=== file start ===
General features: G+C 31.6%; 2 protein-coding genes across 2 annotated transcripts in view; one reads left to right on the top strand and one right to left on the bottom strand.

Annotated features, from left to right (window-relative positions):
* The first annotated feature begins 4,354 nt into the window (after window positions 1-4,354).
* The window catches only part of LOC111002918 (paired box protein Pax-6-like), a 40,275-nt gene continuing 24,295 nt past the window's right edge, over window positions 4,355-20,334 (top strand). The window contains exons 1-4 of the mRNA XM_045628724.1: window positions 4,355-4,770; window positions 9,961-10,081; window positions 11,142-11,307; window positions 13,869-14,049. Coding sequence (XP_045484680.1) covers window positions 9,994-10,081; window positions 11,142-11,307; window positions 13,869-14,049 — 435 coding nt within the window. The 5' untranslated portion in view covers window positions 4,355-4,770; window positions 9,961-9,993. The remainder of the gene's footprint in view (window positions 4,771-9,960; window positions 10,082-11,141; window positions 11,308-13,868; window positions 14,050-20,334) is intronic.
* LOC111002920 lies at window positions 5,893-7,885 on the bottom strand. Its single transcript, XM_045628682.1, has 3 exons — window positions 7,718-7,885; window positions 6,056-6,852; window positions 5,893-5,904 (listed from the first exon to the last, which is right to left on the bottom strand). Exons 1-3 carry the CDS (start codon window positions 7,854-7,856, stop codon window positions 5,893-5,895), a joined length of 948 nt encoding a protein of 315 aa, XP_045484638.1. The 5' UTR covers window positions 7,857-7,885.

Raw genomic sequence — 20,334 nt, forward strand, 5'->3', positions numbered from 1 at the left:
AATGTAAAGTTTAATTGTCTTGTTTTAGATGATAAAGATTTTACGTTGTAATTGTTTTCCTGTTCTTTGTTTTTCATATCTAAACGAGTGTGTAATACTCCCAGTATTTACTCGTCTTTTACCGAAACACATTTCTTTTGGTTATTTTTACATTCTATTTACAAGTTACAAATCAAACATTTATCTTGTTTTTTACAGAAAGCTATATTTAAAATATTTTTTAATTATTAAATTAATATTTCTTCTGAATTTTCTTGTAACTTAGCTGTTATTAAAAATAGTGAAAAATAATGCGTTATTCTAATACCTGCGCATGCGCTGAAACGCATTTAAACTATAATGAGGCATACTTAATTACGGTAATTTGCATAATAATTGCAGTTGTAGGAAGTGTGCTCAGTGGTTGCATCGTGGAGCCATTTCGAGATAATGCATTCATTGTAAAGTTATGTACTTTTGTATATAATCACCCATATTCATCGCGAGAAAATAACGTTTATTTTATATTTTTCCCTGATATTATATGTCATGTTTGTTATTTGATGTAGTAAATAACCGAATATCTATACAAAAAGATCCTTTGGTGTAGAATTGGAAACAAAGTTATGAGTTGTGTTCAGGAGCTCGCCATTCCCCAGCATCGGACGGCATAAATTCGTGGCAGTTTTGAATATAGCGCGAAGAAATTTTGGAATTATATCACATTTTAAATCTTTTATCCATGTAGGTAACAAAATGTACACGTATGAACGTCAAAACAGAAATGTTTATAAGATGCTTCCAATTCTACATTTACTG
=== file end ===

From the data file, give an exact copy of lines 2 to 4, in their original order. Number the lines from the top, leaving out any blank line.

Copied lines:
Annotated features, from left to right (window-relative positions):
* The first annotated feature begins 4,354 nt into the window (after window positions 1-4,354).
* The window catches only part of LOC111002918 (paired box protein Pax-6-like), a 40,275-nt gene continuing 24,295 nt past the window's right edge, over window positions 4,355-20,334 (top strand). The window contains exons 1-4 of the mRNA XM_045628724.1: window positions 4,355-4,770; window positions 9,961-10,081; window positions 11,142-11,307; window positions 13,869-14,049. Coding sequence (XP_045484680.1) covers window positions 9,994-10,081; window positions 11,142-11,307; window positions 13,869-14,049 — 435 coding nt within the window. The 5' untranslated portion in view covers window positions 4,355-4,770; window positions 9,961-9,993. The remainder of the gene's footprint in view (window positions 4,771-9,960; window positions 10,082-11,141; window positions 11,308-13,868; window positions 14,050-20,334) is intronic.